What Does “Executive Presence” Mean in 2024?

June 10, 2024

Expecting law firm leaders to demonstrate a strong “executive presence” isn’t new. What’s changing is the definition of executive presence — and the skills you need to demonstrate it.

Traditionally, leaders who exhibited executive presence were those with the hard-to-define quality of “gravitas.” (In practice, this word often was synonymous with “male.”) Solid communication skills as well as looking and dressing the part rounded out the necessary leadership traits.

But as the business environment and cultural norms change, so do expectations around leadership qualities. A recent Harvard Business Review study showed how a refined set of leadership skills are emerging in the wake of the pandemic, social justice movements including #MeToo and Black Lives Matter, and our divisive political climate. In an era when we’re questioning how privilege intersects with power and access, we also need to examine what we mean by “leadership qualities.”

Here are some key traits of a leader, redefined with a bit of nuance for the current moment:

  • Gravitas is still a key component of executive presence, but a modern version is grounded in humility and openness. Gravitas overlaps with confidence — a kind of self-assurance that compels people listen to your ideas and analysis. In today’s workplace, it also means knowing when to listen instead of talk, and openly acknowledging that good ideas come from all corners of an organization. Leaders with gravitas embrace diversity because having more perspectives leads to more creative solutions. These leaders don’t need to cling to outdated hierarchies, or the privilege inherent in their position, to create buy-in from the people who work for them. They lead from behind.
  • Communication skills remain key, but with an emphasis on technological expertise.With technology essential to our daily workflows, showing ease with technology is crucial to projecting executive presence — and staying relevant. We’ve all cringed during meetings interrupted, or prolonged by, technology glitches. Presenting to clients and running team meetings — in person and virtually — requires being able to expertly use Zoom, Teams, or other online platforms. Leaders with strong skills in this area ensure a smooth experience through trial runs of important meetings to ensure that everything from graphics to presenter hand-offs is on point.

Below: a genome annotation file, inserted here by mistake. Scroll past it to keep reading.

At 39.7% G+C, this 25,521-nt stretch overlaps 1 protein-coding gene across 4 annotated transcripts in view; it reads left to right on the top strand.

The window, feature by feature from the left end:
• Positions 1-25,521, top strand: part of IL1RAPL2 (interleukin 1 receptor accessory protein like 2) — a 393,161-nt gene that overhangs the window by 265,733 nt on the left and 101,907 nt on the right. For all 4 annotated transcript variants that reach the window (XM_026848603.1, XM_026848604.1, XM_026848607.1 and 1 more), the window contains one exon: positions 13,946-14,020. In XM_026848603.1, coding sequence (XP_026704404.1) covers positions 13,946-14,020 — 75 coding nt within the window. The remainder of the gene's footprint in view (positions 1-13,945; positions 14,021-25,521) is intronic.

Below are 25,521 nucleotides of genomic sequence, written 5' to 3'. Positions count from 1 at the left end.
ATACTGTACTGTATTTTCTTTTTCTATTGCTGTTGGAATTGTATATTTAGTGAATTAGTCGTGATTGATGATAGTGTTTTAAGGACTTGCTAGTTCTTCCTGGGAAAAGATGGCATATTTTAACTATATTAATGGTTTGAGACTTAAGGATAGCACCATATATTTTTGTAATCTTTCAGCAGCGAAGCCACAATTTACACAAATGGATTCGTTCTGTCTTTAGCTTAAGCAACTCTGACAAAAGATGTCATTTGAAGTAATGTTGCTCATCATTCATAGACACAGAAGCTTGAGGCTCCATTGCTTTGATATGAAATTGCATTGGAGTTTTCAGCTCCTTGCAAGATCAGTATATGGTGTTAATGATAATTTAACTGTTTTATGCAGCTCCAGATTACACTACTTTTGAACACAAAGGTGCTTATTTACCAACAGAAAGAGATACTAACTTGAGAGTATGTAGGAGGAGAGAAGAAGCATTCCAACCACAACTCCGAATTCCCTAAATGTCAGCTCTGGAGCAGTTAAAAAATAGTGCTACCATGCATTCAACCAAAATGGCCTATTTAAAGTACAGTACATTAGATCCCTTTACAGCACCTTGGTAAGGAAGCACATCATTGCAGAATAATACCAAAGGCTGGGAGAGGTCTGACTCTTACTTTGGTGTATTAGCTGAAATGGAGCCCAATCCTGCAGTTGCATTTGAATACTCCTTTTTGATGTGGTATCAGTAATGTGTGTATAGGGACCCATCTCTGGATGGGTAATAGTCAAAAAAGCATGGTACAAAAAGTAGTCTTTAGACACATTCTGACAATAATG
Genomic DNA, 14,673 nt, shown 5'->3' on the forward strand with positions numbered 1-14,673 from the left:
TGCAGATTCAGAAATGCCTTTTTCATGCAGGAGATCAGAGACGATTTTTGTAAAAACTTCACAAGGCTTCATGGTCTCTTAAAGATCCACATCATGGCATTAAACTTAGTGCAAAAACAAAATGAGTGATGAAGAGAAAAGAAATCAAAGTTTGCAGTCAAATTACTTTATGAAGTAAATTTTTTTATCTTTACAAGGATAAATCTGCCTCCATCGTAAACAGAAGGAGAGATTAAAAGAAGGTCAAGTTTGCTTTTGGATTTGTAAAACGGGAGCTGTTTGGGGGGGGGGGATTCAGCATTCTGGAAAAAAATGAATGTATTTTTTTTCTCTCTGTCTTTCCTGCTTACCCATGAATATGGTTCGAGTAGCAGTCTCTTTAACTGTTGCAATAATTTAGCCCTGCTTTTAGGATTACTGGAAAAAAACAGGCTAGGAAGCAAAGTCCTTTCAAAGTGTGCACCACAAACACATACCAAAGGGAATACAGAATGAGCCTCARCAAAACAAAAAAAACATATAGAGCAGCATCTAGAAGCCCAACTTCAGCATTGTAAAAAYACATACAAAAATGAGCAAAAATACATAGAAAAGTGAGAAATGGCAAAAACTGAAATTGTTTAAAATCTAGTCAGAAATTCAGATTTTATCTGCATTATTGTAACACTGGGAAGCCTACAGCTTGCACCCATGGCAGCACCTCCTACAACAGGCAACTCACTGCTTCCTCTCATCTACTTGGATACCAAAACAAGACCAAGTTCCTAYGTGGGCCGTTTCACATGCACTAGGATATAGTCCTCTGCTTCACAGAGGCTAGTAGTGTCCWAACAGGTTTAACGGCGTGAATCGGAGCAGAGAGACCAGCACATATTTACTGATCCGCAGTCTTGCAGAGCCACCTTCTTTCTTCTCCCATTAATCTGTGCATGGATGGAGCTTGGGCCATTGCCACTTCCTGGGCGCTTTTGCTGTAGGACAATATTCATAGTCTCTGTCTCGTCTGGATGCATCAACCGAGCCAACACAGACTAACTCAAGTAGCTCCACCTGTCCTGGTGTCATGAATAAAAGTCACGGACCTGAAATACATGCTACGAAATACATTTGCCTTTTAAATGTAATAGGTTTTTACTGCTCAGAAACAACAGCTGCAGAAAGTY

• Appearance matters, but authenticity is also important. This component is both the least important and the toughest to get right — especially after years of remote work. The good news is that what counts as “professional” has expanded to include a wider range of styles and to account for individual expression. Overall, leaders have more freedom to dress in a style that reflects their roots and values. Whether they are dressing more casually for a virtual meeting or more formally for an in-person meeting or high-profile event, a polished look conveys confidence. As always, however, it seems that the bar is higher for women, who face decisions about hair, makeup, jewelry and the tailoring/silhouette of their clothing that are not relevant for most men. Successful leaders develop an ability to read the room and embrace an authentic, simple style that keeps the focus on their ideas and contributions.